In addition to the responses made from Google's VP of Diversity, Integrity and Governance, Danielle Brown, former engineer Yonatan Zunger, and Google VP of Engineering Ari Balogh, senior developer Sarah Mei wrote: "This guy almost certainly thinks of himself as a 'computer scientist,' but he does exactly what you're not supposed to do as a scientist. He draws a conclusion favorable to his ego, and then works backwards from there, constructing an argument to justify it. [...] This google dude literally works at the company that made it _trivially easy_ to locate relevant social science research."
Network

Data Cap Analysis Found Almost 200 ISPs Imposing Data Limits in the US (arstechnica.com) 41

An anonymous reader shares a report: BroadbandNow, a broadband provider search site that gets referral fees from some ISPs, has more than 2,500 home internet providers in its database. BroadbandNow's team looked through the ISPs' websites to generate a list of those with data caps. The data cap information was "pulled directly from ISP websites," BroadbandNow Director of Content Jameson Zimmer told Ars. BroadbandNow, which is operated by a company called Microbrand Media, plans to keep tracking the data caps over time in order to examine trends, he said. The listed caps range from 3GB to 3TB per month. That 3GB cap seemed like it couldn't be accurate, so we called the ISP, a small phone company called NTCNet in Newport, New York. A person answering the phone confirmed that the company lists 3GB as its cap, but said it is not enforced and that customers' usage isn't monitored. The cap is essentially a placeholder in case the ISP needs to enforce data limits in the future. [...] BroadbandNow excluded mobile providers from its list of ISPs with data caps, since caps are nearly universal among cellular companies. The list of 196 providers with caps includes 89 offering fixed wireless service, 45 fiber ISPs, 35 DSL ISPs, 63 cable ISPs, and two satellite providers. Some offer Internet service using more than one technology. Some of the providers are tiny, with territories covering just 100 or a few hundred people.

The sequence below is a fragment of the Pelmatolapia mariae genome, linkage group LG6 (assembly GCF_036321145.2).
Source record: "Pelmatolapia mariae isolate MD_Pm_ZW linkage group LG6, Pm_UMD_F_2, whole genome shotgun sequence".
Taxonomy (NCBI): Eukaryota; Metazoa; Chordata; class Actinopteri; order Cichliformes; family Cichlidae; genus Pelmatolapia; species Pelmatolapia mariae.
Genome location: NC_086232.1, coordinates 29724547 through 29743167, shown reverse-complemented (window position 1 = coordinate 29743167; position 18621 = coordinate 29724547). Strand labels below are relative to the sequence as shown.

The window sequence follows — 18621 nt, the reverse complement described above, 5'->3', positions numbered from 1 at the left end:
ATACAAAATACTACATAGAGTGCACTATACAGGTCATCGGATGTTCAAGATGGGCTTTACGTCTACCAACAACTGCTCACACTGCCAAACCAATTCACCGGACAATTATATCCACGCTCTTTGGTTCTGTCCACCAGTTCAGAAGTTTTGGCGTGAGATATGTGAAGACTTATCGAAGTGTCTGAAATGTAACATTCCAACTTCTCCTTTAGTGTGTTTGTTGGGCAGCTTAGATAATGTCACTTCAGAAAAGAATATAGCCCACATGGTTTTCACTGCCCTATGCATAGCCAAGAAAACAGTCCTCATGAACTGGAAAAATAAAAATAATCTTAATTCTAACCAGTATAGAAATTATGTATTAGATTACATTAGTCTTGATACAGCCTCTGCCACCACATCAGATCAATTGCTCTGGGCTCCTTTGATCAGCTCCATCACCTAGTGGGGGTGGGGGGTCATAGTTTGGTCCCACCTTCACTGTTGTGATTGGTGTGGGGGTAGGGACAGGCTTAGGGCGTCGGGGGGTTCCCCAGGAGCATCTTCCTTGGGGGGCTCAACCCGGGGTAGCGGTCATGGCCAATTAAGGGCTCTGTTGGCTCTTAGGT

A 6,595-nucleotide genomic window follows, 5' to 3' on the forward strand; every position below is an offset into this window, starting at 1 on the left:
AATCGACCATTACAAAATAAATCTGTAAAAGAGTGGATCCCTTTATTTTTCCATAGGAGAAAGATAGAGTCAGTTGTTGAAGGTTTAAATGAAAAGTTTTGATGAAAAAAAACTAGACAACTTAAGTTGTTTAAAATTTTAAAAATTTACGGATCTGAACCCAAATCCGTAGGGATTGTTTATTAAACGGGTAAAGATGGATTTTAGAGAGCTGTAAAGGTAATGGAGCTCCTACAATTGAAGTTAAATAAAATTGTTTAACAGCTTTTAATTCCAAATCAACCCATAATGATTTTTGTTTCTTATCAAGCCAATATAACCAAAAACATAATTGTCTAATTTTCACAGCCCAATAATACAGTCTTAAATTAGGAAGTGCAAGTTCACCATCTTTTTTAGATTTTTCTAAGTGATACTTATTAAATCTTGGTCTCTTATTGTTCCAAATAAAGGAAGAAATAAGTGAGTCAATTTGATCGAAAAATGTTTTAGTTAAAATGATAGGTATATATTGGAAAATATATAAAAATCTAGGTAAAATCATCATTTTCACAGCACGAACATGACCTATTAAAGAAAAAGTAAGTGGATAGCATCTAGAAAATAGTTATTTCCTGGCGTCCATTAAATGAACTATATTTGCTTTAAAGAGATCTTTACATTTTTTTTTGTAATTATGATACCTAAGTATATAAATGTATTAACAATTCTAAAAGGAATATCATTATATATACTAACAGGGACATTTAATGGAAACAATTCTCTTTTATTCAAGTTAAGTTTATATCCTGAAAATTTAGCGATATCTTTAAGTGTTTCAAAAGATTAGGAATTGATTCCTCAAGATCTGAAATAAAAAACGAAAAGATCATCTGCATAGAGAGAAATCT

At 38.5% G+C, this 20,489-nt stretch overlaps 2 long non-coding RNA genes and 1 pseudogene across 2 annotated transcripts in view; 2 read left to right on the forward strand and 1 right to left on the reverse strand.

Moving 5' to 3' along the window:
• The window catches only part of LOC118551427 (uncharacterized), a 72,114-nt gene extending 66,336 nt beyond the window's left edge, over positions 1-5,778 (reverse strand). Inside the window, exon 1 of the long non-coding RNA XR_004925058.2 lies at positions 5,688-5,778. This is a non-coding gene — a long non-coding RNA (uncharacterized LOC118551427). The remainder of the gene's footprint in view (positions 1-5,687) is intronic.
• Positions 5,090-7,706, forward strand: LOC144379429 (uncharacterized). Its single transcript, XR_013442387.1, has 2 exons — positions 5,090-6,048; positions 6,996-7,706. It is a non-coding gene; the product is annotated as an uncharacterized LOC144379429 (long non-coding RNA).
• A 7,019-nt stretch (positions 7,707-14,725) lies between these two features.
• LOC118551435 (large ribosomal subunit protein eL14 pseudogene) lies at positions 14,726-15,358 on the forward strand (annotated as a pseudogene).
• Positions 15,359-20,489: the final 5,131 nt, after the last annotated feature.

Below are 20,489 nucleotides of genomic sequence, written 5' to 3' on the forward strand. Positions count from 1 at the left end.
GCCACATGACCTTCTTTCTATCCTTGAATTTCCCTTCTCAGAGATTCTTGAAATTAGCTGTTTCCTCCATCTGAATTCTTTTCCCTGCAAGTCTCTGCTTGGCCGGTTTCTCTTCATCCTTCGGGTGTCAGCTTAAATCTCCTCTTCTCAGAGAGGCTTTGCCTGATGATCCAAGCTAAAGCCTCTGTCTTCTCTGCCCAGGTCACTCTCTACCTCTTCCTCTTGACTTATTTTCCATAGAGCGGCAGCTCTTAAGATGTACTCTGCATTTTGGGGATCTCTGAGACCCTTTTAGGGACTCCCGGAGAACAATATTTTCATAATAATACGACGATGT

Transportation

London is Using Optical Illusions To Make Cars Slow Down (fastcompany.com) 174

An anonymous reader shares a report: London has an interesting idea to curb speeding -- magic. The British capital has painted optical illusions on its streets as part of a pilot program to get drivers to slow down, podcast 99% Invisible notes. The idea is both pretty simple and pretty clever: use a little sleight of hand to paint the streets to look like they have speed bumps on them, but don't use finite city resources to actually build speed bumps into the road. The 18-month pilot program was launched in September of last year, according to the BBC, and the city is still determining whether the black-and-white stencils are as effective as actual bumps to deter drivers from exceeding 20mph (as if traffic in London ever goes faster than 20 mph).